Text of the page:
For a lot of years, I've gotten to do some really cool races, I got to do Kona, I got to do World Championships last year. And getting into World Championships last year, there was a race here locally that I wanted to do and I had a coach at the time that wouldn't let me, it was too close to World Championships. So I did it as an aquabike, my first ever aquabike. As the girl who hates running, I never wanted to do an aquabike because I didn't feel like you'd get that finish line feeling. Well when you win, it's still fun.  So, that last year was actually my first year doing aquabike. And so that's what you're seeing all of these race after race wins are all on these aquabikes. So that's why it's a little easier to do so many races. But honestly, I did this many races last year with running, too. I just wasn't always on the top of the podium.

Taryn Richardson  02:19

Totally. Don't undersell yourself. You're still got to swim and bike. That's like my ultimate race format, swimming and cycling only and not having to run. So I feel like we get along for that reason, too.

Erin Byrge  03:14

Yeah, exactly. Oh, and I have done, I did Eagleman 70.3 two weeks ago, which Ironman don't have an aquabike option. Of course you can relay if you've got a runner, but they don't have that aquabike option, so I did have to run at that race. And I've done a couple of other triathlons this year, so it hasn't been only aquabike but...

Taryn Richardson  03:34

And you didn't die running?

Erin Byrge  03:38

I didn't die and I had an 11 minute PR.

Taryn Richardson  03:41


Erin Byrge  03:42

So yeah, it was a good day.

Taryn Richardson  03:44

So good. And so what are the sorts of things that you have been working on to be performing as well as you are at the moment?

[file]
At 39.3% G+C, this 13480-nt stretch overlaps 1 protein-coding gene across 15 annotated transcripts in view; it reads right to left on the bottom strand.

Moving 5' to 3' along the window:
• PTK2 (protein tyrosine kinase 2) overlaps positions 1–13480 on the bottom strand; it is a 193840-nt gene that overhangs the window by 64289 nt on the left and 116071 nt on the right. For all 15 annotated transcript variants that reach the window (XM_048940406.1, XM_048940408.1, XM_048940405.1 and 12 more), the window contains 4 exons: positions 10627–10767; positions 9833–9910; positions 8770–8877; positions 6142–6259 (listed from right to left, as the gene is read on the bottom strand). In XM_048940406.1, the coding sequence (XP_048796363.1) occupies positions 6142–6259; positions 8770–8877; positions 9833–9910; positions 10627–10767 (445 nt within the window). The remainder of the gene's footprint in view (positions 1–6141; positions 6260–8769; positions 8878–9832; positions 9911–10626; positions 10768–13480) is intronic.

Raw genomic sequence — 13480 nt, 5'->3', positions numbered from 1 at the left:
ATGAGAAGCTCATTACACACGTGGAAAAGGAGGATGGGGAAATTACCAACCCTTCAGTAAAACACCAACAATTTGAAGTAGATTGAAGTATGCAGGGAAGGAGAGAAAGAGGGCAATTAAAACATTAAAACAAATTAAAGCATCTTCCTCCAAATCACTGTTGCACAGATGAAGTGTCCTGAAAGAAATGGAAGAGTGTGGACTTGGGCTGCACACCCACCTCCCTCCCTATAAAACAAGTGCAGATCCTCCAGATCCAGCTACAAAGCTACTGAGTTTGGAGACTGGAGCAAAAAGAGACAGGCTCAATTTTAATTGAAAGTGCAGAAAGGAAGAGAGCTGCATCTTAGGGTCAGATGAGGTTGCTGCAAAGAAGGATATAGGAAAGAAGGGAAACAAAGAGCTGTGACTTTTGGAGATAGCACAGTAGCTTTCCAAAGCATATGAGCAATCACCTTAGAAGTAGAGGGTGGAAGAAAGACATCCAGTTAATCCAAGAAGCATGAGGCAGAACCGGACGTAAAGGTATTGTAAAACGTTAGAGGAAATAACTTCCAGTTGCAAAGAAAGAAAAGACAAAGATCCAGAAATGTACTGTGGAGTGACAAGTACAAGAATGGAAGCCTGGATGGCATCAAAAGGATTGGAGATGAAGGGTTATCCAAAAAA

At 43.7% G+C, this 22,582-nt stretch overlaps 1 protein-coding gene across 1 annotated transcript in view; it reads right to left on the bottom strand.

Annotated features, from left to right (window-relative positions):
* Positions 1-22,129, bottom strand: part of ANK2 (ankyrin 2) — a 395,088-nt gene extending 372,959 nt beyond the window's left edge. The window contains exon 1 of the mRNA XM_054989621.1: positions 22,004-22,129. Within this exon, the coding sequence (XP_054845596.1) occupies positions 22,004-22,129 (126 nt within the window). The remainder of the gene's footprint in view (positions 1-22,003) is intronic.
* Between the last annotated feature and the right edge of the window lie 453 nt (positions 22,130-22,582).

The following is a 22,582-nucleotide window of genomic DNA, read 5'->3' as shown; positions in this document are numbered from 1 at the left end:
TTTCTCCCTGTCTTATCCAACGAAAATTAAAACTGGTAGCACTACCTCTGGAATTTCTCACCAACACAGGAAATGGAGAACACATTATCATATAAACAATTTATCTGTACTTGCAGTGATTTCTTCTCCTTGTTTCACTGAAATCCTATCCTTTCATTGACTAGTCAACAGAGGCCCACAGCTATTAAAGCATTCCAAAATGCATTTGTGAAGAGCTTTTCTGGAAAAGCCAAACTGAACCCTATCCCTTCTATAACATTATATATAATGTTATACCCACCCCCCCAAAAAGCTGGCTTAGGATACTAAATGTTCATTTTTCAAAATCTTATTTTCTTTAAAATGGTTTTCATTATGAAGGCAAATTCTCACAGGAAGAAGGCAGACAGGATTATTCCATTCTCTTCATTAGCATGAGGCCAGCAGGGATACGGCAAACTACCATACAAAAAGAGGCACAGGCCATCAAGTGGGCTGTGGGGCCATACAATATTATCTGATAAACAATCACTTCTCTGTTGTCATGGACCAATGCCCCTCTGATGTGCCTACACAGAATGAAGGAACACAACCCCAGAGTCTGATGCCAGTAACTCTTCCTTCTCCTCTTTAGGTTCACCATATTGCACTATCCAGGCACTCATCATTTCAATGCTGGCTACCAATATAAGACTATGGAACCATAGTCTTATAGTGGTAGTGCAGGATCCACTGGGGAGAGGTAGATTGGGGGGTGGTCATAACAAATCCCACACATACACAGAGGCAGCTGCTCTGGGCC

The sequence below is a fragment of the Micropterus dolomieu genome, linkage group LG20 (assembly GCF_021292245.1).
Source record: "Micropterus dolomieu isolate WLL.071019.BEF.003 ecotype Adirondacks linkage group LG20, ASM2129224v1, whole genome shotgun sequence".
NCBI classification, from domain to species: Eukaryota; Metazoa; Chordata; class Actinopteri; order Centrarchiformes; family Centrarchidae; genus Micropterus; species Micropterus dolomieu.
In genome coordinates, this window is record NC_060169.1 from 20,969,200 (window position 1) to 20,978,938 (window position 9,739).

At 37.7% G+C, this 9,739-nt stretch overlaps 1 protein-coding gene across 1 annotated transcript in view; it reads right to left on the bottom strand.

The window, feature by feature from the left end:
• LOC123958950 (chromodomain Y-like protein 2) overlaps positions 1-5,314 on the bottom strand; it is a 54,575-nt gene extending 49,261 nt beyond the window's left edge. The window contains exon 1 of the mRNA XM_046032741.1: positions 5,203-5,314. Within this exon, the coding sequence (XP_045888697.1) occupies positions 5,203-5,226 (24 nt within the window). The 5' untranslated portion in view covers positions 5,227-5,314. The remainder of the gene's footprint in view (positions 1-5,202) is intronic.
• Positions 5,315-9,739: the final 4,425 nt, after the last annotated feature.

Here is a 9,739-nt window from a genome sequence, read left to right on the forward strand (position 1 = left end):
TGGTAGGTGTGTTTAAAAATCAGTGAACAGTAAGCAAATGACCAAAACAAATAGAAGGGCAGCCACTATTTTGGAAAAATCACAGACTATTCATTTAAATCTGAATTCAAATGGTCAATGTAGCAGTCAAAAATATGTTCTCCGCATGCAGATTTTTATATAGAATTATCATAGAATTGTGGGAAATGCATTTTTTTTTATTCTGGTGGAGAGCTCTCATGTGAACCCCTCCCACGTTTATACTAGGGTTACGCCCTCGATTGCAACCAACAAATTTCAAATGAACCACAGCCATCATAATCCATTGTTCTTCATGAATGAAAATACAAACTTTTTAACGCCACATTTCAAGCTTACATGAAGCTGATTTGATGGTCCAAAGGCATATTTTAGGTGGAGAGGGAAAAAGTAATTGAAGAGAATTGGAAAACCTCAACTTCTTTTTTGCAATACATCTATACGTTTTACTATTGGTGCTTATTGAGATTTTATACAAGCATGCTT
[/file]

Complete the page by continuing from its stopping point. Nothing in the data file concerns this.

Erin Byrge  03:52

Yeah, I mean, honestly, like I said, I've been doing this for 11 years but I'm still learning something every single year and kind of the big learn this year has been my nutrition. And it's not like I was having like, epic fails with nutrition in the past but I definitely kind of segmented things a little bit, not treating my training and my everyday nutrition as kind of part of the big picture. And so being in the Academy and learning that it does all kind of like all these puzzle pieces actually fit together, yeah, I've been able to train a lot stronger and sustain through race day even when race day is every weekend and sometimes twice on a weekend. So yeah, this year, nutrition has been the biggest change. And what specifically do you think, well, can you pinpoint the things that you think are making you perform better and backing up faster?  Yeah, I think that, I mean, you obviously know what you're doing when you teach us recovery first because I have always  tried to lose a pound or two like most people and I always would not only do recovery meals well, but also kind of not do recovery meals at all. Because in my brain, I'm still burning calories from my workout so I shouldn't put any calories in because that will burn some of the, you know, the fat on my body. Yeah.  So when I actually heard you on a podcast with TriDot talk about, like, if you're crashed in the afternoon after your long sessions, you're probably not doing something right. It's like, oh, wait, that's me. I'm the one that's dying after long sessions on the weekend. So I think I mean, honestly, like I said, every piece of the puzzle has kind of fit in. But starting with recovery was the smartest, because I do think that that was, at least started that ball rolling in the right direction.